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Opinion: In Wake Of British Bombings, Balancing Human Safety, Human Rights Is Key

Opinion: In wake of British bombings, balancing human safety, human rights is key

By Neeharika Hemrajani
GSS correspondent

LONDON  —  It was June 4, the morning after another strike at Britain’s heart.

Standing outside of 10 Downing Street, the seat of government, Prime Minister Theresa May attempted to calm fears following an attack by three men who drove a van into a crowd on London Bridge and then used knives to stab people in the nearby Borough Market, killing eight people and injuring 60.

It was the second terror attack on a London landmark in 10 weeks. On March 22, another knife-wielding man drove a van into a crowd on Westminster Bridge, killing five and injuring 50, including students visiting from a French high school. On May 22, a suicide bomber struck an Ariana Grande concert in Manchester, killing 22 and injuring 220.

“Enough is enough,” May said, adding, “We cannot allow this ideology the safe space it needs to breed.”

Yet that statement has prompted vast scrutiny from media outlets and citizens alike, particularly towards the possibility of new restrictions on social media, privacy, tech companies and perhaps public access to landmarks and other high-traffic areas.

As inquests begin today into the London Bridge attack as well as the Manchester bombing, 60 percent of Britons surveyed by YouGov, a UK-based market research group, said The New York Times was wrong when it described London as “reeling” after the attacks:

However, 84 percent of Britons surveyed by YouGov last August said it was “likely” that there would be attacks on British cities and other targets.

A crowd gathers in central London following the June 3, 2017 attack that killed eight and injured 60. Photo by Jamielee Cutts/used with permission.

A crowd gathers in central London near London Bridge following the June 3, 2017 attack that killed eight and injured 60. Photo by Jamielee Cutts/used with permission.

The truth is, even though Londoners have a long history of carrying on in the face of tragedy, the recent attacks have tested our faith in the future. Reading the headlines, it seems as though the beginning chapters of the next best-selling dystopian thriller are unfolding before our very eyes; a time of terror and continuous suspense grips us to the core with the unpredictability of what tomorrow may bring.

Today, we find ourselves in a perpetual war against terrorism, unlike any other before, where our safety is threatened, technological innovation may soon be under fire, and diplomatic tensions are higher than ever before.

Perhaps the comparison with a novel such as George Orwell’s “1984” is naive, but like Orwell, May sees a clear threat, saying that the three attacks in the UK in the past three months “are bound together by the single evil ideology of Islamist extremism, that preaches hatred, sows division and promotes sectarianism.”

Such an ideology is “a perversion of Islam and a perversion of truth,” May said, adding that it “claims our Western values of freedom, democracy and human rights are incompatible with the religion of Islam.”

Orwell_1984 2Powerful as those words are, it seems all too simple to point a finger of blame. As May and other world leaders respond to terror strikes in their cities, perhaps we should be asking a question: What comes first in creating a peaceful world, human rights or human security?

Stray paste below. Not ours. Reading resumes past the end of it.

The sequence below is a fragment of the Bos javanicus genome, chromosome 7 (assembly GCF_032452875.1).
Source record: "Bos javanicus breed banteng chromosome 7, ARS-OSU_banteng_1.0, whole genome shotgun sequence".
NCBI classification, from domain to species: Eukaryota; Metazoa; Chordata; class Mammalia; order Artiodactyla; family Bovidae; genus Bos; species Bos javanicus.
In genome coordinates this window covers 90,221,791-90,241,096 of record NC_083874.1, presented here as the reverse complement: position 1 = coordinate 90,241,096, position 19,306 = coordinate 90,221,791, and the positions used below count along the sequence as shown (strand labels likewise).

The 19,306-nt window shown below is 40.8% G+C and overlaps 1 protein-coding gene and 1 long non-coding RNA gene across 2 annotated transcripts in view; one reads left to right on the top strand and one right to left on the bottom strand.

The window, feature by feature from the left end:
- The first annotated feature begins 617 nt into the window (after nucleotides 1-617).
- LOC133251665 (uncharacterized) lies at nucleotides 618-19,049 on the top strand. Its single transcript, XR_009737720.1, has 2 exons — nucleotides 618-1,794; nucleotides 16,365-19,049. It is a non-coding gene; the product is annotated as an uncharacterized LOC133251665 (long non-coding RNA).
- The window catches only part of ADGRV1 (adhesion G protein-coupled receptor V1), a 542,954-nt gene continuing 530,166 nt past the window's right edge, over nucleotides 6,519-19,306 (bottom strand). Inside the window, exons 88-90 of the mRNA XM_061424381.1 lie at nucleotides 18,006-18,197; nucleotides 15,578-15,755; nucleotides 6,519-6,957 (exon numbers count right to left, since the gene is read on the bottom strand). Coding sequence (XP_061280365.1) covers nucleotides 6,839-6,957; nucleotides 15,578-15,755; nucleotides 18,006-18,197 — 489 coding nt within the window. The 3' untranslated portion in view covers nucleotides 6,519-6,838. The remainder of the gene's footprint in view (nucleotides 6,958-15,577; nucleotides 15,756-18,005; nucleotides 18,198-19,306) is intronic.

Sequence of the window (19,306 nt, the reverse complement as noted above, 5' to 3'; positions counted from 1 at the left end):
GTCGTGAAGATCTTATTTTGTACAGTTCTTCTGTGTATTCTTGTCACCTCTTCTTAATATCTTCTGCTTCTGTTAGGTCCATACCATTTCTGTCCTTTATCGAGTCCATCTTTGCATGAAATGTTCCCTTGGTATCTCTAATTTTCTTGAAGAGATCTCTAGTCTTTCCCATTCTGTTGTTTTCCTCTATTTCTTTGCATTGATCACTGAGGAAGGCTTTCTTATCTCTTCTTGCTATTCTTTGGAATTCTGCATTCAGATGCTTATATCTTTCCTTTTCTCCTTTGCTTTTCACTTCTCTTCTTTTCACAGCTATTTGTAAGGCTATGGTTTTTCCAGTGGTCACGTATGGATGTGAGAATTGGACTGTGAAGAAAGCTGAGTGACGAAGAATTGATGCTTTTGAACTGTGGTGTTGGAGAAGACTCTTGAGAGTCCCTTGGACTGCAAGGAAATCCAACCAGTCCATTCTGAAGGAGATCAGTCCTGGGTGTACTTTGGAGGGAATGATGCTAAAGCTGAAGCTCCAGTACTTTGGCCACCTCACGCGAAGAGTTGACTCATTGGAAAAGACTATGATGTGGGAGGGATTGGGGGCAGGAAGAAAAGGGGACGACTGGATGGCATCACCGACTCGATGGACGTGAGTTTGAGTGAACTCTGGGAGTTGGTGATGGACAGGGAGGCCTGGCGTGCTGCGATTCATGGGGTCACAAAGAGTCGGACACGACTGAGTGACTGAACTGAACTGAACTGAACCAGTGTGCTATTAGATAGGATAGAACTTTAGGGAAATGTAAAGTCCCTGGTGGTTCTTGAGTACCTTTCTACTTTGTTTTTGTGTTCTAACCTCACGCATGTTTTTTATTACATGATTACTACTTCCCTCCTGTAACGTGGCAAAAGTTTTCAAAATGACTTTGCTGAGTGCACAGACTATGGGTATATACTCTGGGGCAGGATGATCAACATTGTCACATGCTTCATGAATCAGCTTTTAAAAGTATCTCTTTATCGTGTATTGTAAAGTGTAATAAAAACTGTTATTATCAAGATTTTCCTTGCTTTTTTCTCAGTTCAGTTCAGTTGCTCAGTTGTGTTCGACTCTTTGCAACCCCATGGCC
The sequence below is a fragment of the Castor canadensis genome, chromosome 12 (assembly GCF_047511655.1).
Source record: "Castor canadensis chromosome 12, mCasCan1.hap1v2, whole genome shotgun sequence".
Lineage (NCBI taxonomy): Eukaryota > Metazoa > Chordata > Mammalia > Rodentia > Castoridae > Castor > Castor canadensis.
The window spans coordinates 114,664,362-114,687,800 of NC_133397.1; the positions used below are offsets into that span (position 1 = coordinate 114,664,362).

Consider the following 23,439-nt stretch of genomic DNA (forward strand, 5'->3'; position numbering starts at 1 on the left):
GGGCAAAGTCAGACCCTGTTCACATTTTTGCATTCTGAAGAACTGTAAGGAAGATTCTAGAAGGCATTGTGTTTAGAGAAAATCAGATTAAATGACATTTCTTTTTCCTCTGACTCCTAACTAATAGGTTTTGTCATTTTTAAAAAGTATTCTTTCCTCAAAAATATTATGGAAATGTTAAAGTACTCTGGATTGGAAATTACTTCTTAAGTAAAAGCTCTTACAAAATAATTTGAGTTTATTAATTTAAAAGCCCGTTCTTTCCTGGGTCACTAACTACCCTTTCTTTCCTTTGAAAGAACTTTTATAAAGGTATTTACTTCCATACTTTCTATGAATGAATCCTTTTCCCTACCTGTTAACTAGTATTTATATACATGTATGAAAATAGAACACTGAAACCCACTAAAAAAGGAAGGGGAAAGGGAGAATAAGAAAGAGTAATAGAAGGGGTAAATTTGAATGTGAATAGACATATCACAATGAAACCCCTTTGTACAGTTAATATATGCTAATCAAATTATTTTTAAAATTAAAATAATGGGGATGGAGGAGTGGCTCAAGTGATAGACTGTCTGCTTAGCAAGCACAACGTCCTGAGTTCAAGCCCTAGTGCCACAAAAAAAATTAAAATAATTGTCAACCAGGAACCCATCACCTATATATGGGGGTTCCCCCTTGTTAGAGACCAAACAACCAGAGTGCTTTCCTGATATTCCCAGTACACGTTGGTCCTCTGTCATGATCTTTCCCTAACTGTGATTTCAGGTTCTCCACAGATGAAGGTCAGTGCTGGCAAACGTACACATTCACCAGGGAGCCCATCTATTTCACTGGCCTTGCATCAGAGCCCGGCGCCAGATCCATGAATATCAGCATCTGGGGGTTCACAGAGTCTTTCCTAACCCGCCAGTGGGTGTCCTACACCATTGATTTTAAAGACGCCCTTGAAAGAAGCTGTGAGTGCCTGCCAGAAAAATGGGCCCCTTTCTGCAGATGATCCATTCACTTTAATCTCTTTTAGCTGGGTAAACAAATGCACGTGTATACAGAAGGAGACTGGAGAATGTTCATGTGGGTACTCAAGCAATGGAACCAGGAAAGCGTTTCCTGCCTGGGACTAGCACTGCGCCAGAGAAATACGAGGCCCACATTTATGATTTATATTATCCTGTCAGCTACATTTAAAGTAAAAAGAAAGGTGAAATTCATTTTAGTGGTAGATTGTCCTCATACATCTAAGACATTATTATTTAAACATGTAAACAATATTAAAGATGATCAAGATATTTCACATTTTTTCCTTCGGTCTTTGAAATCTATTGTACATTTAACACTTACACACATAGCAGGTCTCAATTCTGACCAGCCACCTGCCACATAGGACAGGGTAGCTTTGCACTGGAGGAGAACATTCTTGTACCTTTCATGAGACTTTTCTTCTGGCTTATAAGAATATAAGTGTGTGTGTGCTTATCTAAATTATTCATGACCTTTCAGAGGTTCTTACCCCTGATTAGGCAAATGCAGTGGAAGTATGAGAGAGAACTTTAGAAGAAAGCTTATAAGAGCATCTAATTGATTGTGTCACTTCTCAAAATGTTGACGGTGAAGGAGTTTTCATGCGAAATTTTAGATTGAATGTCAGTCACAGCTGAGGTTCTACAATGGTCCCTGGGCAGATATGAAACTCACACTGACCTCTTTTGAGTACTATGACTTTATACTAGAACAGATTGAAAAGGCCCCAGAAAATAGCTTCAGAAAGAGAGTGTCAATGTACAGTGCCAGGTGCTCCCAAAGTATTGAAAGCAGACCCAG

This year has already provided us with a plethora of responses. In the United States, President Trump’s highly scrutinized travel ban is his latest stratagem in the global war against terror. A populist ploy? Perhaps. The truth is, balancing what keeps humans safe and what keeps humans free is the challenge my generation will face.

Concertgoers at a benefit performance by singer Ariana Grande on June 5 following a May 22 bombing at a Grande concert in Manchester. Photo by Jamielee Cutts/used with permission.

Concertgoers at a benefit performance by singer Ariana Grande on June 5 following a May 22 bombing at a Grande concert in Manchester. Photo by Jamielee Cutts/used with permission.

One big obstacle is restrictions on youth being a part of the political process. In the UK, limitations on the voting age and a lack of interaction between established politicians and emerging voters has led to a new form of intelligentsia — one that is cultivated from the very”‘safe space that allows the Islamist extremist ideology to breed.” More and more citizens depend on instantaneous digital media to guide their opinions. At the same time, social media also helps us share the spirit of Grande’s ‘One Love Manchester’ concert, which reset the story of how we respond to terror.

We need to find middle ground. May suggests that winning the impending war against evil begins with policies that aim to limit, contain and control, yet wouldn’t such policies respond to the threat of terror with cowardice? Are we to live in fear, or must we come together, pull together and unite?

A memorial at London Bridge following the June 3, 2017 attack that killed eight and injured 60. Photo by Jamielee Cutts/GSS correspondent.

A memorial at London Bridge. Photo by Jamielee Cutts/used with permission.

It was the Greek philosopher Aesop who first said that “union gives strength.” After three attacks in the heart of my city, I know we are divided. But coming together is the only way forward.

Above: Book cover “1984” by Bence Balaton/Fair Use exemption. Featured photo: A memorial at London Bridge following the June 3, 2017 attack that killed eight and injured 60. Photo by Jamielee Cutts/used with permission. 

—GSS correspondent Neeharika Hemrajani is a student at Southbank International School in central London. This is her first article for GSS.

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